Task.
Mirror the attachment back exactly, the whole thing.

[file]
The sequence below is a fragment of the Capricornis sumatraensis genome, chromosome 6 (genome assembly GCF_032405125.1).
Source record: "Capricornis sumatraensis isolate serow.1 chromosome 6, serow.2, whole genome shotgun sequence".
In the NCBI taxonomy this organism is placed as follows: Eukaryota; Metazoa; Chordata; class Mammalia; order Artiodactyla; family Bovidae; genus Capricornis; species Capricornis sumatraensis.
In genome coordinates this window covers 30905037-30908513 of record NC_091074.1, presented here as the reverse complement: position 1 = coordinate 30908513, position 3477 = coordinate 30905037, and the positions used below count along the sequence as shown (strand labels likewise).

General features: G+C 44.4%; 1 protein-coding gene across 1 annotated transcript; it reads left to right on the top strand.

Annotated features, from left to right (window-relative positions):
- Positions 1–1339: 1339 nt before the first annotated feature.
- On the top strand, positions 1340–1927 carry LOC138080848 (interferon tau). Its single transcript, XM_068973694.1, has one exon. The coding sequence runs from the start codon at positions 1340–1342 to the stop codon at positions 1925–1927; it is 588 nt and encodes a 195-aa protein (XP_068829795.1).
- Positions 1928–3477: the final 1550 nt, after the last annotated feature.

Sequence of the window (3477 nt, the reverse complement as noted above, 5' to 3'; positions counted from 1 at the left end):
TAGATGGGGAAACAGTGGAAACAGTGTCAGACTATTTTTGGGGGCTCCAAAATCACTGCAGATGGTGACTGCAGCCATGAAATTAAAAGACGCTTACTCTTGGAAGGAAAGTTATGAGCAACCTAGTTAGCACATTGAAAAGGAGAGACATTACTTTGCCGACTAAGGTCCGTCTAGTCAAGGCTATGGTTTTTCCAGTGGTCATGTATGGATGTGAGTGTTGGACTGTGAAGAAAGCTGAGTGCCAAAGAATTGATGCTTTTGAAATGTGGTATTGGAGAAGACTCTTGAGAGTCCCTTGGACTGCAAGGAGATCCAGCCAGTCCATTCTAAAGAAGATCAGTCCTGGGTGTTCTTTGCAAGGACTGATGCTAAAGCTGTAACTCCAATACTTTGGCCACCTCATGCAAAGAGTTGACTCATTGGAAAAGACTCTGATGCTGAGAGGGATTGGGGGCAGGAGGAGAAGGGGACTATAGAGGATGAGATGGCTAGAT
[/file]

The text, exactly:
The sequence below is a fragment of the Capricornis sumatraensis genome, chromosome 6 (genome assembly GCF_032405125.1).
Source record: "Capricornis sumatraensis isolate serow.1 chromosome 6, serow.2, whole genome shotgun sequence".
In the NCBI taxonomy this organism is placed as follows: Eukaryota; Metazoa; Chordata; class Mammalia; order Artiodactyla; family Bovidae; genus Capricornis; species Capricornis sumatraensis.
In genome coordinates this window covers 30905037-30908513 of record NC_091074.1, presented here as the reverse complement: position 1 = coordinate 30908513, position 3477 = coordinate 30905037, and the positions used below count along the sequence as shown (strand labels likewise).

General features: G+C 44.4%; 1 protein-coding gene across 1 annotated transcript; it reads left to right on the top strand.

Annotated features, from left to right (window-relative positions):
- Positions 1–1339: 1339 nt before the first annotated feature.
- On the top strand, positions 1340–1927 carry LOC138080848 (interferon tau). Its single transcript, XM_068973694.1, has one exon. The coding sequence runs from the start codon at positions 1340–1342 to the stop codon at positions 1925–1927; it is 588 nt and encodes a 195-aa protein (XP_068829795.1).
- Positions 1928–3477: the final 1550 nt, after the last annotated feature.

Sequence of the window (3477 nt, the reverse complement as noted above, 5' to 3'; positions counted from 1 at the left end):
TAGATGGGGAAACAGTGGAAACAGTGTCAGACTATTTTTGGGGGCTCCAAAATCACTGCAGATGGTGACTGCAGCCATGAAATTAAAAGACGCTTACTCTTGGAAGGAAAGTTATGAGCAACCTAGTTAGCACATTGAAAAGGAGAGACATTACTTTGCCGACTAAGGTCCGTCTAGTCAAGGCTATGGTTTTTCCAGTGGTCATGTATGGATGTGAGTGTTGGACTGTGAAGAAAGCTGAGTGCCAAAGAATTGATGCTTTTGAAATGTGGTATTGGAGAAGACTCTTGAGAGTCCCTTGGACTGCAAGGAGATCCAGCCAGTCCATTCTAAAGAAGATCAGTCCTGGGTGTTCTTTGCAAGGACTGATGCTAAAGCTGTAACTCCAATACTTTGGCCACCTCATGCAAAGAGTTGACTCATTGGAAAAGACTCTGATGCTGAGAGGGATTGGGGGCAGGAGGAGAAGGGGACTATAGAGGATGAGATGGCTAGAT